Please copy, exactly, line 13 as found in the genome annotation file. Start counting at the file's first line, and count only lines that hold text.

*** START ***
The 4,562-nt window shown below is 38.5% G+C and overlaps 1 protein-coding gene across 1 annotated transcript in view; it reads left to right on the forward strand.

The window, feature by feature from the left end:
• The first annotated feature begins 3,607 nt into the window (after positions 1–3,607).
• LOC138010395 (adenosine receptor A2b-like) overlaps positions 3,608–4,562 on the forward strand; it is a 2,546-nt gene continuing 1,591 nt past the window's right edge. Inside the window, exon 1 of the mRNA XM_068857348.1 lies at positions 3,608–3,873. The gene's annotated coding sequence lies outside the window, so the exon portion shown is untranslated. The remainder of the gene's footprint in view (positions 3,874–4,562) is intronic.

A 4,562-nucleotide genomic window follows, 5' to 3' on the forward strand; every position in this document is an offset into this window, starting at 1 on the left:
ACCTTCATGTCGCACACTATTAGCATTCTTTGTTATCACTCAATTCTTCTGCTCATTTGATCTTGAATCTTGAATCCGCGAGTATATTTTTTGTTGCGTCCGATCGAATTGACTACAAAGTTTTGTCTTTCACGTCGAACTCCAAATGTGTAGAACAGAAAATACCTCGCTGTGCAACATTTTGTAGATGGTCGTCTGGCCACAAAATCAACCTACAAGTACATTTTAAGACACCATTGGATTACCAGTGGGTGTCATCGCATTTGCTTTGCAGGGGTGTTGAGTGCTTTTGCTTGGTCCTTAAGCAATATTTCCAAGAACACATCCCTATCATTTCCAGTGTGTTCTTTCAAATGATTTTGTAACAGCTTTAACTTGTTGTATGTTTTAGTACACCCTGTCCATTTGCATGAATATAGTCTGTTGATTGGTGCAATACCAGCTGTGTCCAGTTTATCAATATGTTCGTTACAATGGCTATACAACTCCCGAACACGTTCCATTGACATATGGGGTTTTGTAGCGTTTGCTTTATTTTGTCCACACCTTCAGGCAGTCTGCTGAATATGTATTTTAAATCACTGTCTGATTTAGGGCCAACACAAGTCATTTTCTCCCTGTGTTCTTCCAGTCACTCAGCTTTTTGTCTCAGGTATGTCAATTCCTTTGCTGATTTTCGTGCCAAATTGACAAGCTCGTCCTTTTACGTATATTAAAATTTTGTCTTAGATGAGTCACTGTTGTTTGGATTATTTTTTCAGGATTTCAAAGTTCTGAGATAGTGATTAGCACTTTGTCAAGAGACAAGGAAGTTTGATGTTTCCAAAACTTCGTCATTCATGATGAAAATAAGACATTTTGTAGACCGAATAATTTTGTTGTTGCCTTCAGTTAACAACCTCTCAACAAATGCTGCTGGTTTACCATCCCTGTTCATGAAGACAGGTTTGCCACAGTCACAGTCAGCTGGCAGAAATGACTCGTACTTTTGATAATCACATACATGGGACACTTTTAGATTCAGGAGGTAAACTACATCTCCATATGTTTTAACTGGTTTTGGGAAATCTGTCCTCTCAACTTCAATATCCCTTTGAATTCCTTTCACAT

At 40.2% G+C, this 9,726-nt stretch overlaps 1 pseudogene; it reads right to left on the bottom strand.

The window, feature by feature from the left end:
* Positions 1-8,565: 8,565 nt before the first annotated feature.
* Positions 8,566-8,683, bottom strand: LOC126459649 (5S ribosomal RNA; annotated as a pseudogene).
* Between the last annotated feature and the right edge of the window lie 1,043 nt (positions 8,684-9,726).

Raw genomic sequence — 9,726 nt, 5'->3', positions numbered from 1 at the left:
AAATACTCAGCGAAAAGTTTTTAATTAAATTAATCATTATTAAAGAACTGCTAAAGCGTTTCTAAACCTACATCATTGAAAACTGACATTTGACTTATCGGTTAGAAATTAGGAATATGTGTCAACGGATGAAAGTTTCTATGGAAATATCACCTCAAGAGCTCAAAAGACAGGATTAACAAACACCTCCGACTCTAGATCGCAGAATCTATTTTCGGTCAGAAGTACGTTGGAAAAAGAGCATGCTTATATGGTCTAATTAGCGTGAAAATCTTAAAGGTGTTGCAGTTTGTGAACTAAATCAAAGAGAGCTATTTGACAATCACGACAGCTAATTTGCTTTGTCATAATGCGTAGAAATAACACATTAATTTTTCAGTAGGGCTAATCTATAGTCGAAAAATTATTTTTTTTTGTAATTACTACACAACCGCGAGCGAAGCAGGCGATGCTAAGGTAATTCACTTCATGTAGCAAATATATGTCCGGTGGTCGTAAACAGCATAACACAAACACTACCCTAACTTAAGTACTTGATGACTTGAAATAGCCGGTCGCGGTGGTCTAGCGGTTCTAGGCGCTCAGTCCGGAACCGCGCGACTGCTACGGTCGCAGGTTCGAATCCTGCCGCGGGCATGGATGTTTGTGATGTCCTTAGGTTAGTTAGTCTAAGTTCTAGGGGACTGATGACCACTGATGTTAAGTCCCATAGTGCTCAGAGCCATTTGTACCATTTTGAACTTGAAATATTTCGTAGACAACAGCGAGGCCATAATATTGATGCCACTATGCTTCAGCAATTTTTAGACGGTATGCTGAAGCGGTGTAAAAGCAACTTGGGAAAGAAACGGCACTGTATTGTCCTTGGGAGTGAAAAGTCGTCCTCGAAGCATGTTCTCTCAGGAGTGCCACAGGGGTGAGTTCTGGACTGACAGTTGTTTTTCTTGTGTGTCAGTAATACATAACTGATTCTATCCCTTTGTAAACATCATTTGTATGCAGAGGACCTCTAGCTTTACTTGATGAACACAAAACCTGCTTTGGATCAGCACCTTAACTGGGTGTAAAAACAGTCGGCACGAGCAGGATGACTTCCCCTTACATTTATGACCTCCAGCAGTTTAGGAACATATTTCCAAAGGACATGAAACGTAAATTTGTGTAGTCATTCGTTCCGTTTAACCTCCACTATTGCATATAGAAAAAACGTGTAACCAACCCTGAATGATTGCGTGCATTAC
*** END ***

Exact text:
AAATACTCAGCGAAAAGTTTTTAATTAAATTAATCATTATTAAAGAACTGCTAAAGCGTTTCTAAACCTACATCATTGAAAACTGACATTTGACTTATCGGTTAGAAATTAGGAATATGTGTCAACGGATGAAAGTTTCTATGGAAATATCACCTCAAGAGCTCAAAAGACAGGATTAACAAACACCTCCGACTCTAGATCGCAGAATCTATTTTCGGTCAGAAGTACGTTGGAAAAAGAGCATGCTTATATGGTCTAATTAGCGTGAAAATCTTAAAGGTGTTGCAGTTTGTGAACTAAATCAAAGAGAGCTATTTGACAATCACGACAGCTAATTTGCTTTGTCATAATGCGTAGAAATAACACATTAATTTTTCAGTAGGGCTAATCTATAGTCGAAAAATTATTTTTTTTTGTAATTACTACACAACCGCGAGCGAAGCAGGCGATGCTAAGGTAATTCACTTCATGTAGCAAATATATGTCCGGTGGTCGTAAACAGCATAACACAAACACTACCCTAACTTAAGTACTTGATGACTTGAAATAGCCGGTCGCGGTGGTCTAGCGGTTCTAGGCGCTCAGTCCGGAACCGCGCGACTGCTACGGTCGCAGGTTCGAATCCTGCCGCGGGCATGGATGTTTGTGATGTCCTTAGGTTAGTTAGTCTAAGTTCTAGGGGACTGATGACCACTGATGTTAAGTCCCATAGTGCTCAGAGCCATTTGTACCATTTTGAACTTGAAATATTTCGTAGACAACAGCGAGGCCATAATATTGATGCCACTATGCTTCAGCAATTTTTAGACGGTATGCTGAAGCGGTGTAAAAGCAACTTGGGAAAGAAACGGCACTGTATTGTCCTTGGGAGTGAAAAGTCGTCCTCGAAGCATGTTCTCTCAGGAGTGCCACAGGGGTGAGTTCTGGACTGACAGTTGTTTTTCTTGTGTGTCAGTAATACATAACTGATTCTATCCCTTTGTAAACATCATTTGTATGCAGAGGACCTCTAGCTTTACTTGATGAACACAAAACCTGCTTTGGATCAGCACCTTAACTGGGTGTAAAAACAGTCGGCACGAGCAGGATGACTTCCCCTTACATTTATGACCTCCAGCAGTTTAGGAACATATTTCCAAAGGACATGAAACGTAAATTTGTGTAGTCATTCGTTCCGTTTAACCTCCACTATTGCATATAGAAAAAACGTGTAACCAACCCTGAATGATTGCGTGCATTAC